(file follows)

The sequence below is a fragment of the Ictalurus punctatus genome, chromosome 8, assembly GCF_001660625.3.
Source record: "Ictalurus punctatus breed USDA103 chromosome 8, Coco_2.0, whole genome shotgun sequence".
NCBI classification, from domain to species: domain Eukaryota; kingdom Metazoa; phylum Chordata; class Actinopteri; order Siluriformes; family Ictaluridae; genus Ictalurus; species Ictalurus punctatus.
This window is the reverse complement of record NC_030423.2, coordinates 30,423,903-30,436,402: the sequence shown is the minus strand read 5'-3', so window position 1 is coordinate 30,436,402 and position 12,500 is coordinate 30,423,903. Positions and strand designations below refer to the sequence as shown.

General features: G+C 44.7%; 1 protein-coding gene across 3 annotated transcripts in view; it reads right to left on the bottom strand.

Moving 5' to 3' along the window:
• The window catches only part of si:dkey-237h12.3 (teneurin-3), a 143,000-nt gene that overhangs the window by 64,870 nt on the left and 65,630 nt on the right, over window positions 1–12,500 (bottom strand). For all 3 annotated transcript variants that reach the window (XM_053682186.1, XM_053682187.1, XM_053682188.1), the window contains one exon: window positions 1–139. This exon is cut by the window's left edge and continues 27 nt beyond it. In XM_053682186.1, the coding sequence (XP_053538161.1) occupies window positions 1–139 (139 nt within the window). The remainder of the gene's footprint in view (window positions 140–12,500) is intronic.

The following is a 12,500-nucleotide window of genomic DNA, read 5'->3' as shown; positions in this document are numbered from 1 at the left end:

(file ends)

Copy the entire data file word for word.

The sequence below is a fragment of the Ictalurus punctatus genome, chromosome 8, assembly GCF_001660625.3.
Source record: "Ictalurus punctatus breed USDA103 chromosome 8, Coco_2.0, whole genome shotgun sequence".
NCBI classification, from domain to species: domain Eukaryota; kingdom Metazoa; phylum Chordata; class Actinopteri; order Siluriformes; family Ictaluridae; genus Ictalurus; species Ictalurus punctatus.
This window is the reverse complement of record NC_030423.2, coordinates 30,423,903-30,436,402: the sequence shown is the minus strand read 5'-3', so window position 1 is coordinate 30,436,402 and position 12,500 is coordinate 30,423,903. Positions and strand designations below refer to the sequence as shown.

General features: G+C 44.7%; 1 protein-coding gene across 3 annotated transcripts in view; it reads right to left on the bottom strand.

Moving 5' to 3' along the window:
• The window catches only part of si:dkey-237h12.3 (teneurin-3), a 143,000-nt gene that overhangs the window by 64,870 nt on the left and 65,630 nt on the right, over window positions 1–12,500 (bottom strand). For all 3 annotated transcript variants that reach the window (XM_053682186.1, XM_053682187.1, XM_053682188.1), the window contains one exon: window positions 1–139. This exon is cut by the window's left edge and continues 27 nt beyond it. In XM_053682186.1, the coding sequence (XP_053538161.1) occupies window positions 1–139 (139 nt within the window). The remainder of the gene's footprint in view (window positions 140–12,500) is intronic.

The following is a 12,500-nucleotide window of genomic DNA, read 5'->3' as shown; positions in this document are numbered from 1 at the left end: